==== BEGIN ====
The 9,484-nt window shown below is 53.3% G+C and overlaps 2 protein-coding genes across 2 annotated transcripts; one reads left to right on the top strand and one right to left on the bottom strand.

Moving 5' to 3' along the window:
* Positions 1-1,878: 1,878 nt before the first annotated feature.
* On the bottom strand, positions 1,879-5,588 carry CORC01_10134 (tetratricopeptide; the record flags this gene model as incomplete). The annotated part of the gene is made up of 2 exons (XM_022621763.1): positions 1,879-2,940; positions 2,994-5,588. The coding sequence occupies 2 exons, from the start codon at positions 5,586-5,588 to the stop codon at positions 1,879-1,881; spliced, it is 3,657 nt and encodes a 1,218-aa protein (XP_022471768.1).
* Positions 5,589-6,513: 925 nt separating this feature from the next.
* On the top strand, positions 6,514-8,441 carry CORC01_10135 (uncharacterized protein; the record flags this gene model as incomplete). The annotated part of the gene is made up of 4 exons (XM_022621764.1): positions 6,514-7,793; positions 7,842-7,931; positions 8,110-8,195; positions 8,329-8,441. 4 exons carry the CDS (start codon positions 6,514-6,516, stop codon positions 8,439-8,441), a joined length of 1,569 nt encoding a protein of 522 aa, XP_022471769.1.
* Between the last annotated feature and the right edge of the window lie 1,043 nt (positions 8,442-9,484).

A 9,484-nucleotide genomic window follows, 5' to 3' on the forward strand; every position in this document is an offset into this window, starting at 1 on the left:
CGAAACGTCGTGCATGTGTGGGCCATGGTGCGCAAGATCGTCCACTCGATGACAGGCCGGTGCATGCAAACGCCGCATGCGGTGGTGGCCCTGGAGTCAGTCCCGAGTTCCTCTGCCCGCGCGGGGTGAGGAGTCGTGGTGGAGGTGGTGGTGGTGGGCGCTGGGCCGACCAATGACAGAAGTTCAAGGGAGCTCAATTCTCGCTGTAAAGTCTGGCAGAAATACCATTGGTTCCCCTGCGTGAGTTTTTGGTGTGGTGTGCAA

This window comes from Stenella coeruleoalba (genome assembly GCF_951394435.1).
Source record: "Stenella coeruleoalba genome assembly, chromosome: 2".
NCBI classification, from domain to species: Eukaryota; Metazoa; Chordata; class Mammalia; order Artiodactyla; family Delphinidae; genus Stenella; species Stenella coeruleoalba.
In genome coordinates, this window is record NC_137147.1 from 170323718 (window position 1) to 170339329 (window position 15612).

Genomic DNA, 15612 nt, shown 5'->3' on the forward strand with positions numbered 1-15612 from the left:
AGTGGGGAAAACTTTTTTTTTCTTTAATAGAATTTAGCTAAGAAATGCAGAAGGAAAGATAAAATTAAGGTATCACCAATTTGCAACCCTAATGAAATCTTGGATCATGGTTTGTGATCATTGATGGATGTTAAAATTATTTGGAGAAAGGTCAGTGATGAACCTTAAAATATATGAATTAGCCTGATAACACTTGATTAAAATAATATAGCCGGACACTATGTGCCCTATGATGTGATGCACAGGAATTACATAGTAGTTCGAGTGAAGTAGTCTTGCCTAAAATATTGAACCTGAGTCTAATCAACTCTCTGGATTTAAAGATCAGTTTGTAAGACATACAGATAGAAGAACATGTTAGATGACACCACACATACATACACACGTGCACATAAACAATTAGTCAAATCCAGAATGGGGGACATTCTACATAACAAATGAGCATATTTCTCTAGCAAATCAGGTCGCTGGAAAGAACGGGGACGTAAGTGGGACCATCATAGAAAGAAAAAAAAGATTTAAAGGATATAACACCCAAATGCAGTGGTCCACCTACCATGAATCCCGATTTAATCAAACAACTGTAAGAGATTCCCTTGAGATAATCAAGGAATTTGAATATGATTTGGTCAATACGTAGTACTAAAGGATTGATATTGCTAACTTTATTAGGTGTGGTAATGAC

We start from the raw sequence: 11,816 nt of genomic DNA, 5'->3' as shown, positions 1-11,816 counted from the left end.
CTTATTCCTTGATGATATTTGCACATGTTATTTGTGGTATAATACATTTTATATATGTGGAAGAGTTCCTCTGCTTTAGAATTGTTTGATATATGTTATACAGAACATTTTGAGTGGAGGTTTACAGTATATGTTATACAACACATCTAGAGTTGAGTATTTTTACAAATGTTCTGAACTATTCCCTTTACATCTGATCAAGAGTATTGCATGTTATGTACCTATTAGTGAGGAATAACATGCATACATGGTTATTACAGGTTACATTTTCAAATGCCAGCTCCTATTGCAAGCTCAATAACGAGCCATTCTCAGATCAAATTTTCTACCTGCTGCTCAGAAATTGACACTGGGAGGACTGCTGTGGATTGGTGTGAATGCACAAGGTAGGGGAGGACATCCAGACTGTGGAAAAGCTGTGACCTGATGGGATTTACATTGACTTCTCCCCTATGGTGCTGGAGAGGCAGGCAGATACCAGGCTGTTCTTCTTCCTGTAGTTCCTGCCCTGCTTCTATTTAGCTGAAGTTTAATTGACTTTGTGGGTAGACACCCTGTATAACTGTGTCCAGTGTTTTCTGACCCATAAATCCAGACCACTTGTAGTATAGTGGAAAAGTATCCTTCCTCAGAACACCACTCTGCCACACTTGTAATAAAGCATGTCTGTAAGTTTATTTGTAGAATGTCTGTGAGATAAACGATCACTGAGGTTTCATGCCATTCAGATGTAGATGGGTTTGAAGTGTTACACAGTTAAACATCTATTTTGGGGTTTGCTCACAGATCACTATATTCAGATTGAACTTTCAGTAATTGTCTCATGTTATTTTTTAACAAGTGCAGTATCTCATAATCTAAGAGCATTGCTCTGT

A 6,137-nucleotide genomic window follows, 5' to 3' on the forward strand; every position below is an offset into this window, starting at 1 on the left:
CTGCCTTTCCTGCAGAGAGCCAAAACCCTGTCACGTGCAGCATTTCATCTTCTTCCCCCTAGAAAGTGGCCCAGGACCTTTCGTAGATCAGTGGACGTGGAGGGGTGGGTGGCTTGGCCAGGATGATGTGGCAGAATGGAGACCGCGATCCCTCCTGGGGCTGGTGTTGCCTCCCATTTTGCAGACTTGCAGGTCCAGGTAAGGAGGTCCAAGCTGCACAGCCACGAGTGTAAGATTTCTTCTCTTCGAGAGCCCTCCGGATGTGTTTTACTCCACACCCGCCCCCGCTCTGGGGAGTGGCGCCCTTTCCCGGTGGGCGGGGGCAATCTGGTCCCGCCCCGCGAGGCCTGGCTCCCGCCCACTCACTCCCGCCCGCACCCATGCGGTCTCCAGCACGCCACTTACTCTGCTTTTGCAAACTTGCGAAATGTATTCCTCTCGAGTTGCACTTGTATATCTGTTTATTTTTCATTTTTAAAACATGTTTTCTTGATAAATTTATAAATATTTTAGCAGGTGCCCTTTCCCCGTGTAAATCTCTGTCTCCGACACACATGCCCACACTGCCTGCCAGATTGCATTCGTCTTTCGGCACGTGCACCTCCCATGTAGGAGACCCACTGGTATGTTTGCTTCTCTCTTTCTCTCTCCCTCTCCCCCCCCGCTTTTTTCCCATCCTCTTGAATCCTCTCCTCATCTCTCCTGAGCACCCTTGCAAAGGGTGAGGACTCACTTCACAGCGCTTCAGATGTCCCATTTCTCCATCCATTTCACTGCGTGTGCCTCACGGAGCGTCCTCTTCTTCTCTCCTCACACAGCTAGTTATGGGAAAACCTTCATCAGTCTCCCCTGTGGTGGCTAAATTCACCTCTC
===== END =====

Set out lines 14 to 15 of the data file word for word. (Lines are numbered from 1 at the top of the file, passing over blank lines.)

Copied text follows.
Genomic DNA, 15612 nt, shown 5'->3' on the forward strand with positions numbered 1-15612 from the left:
AGTGGGGAAAACTTTTTTTTTCTTTAATAGAATTTAGCTAAGAAATGCAGAAGGAAAGATAAAATTAAGGTATCACCAATTTGCAACCCTAATGAAATCTTGGATCATGGTTTGTGATCATTGATGGATGTTAAAATTATTTGGAGAAAGGTCAGTGATGAACCTTAAAATATATGAATTAGCCTGATAACACTTGATTAAAATAATATAGCCGGACACTATGTGCCCTATGATGTGATGCACAGGAATTACATAGTAGTTCGAGTGAAGTAGTCTTGCCTAAAATATTGAACCTGAGTCTAATCAACTCTCTGGATTTAAAGATCAGTTTGTAAGACATACAGATAGAAGAACATGTTAGATGACACCACACATACATACACACGTGCACATAAACAATTAGTCAAATCCAGAATGGGGGACATTCTACATAACAAATGAGCATATTTCTCTAGCAAATCAGGTCGCTGGAAAGAACGGGGACGTAAGTGGGACCATCATAGAAAGAAAAAAAAGATTTAAAGGATATAACACCCAAATGCAGTGGTCCACCTACCATGAATCCCGATTTAATCAAACAACTGTAAGAGATTCCCTTGAGATAATCAAGGAATTTGAATATGATTTGGTCAATACGTAGTACTAAAGGATTGATATTGCTAACTTTATTAGGTGTGGTAATGAC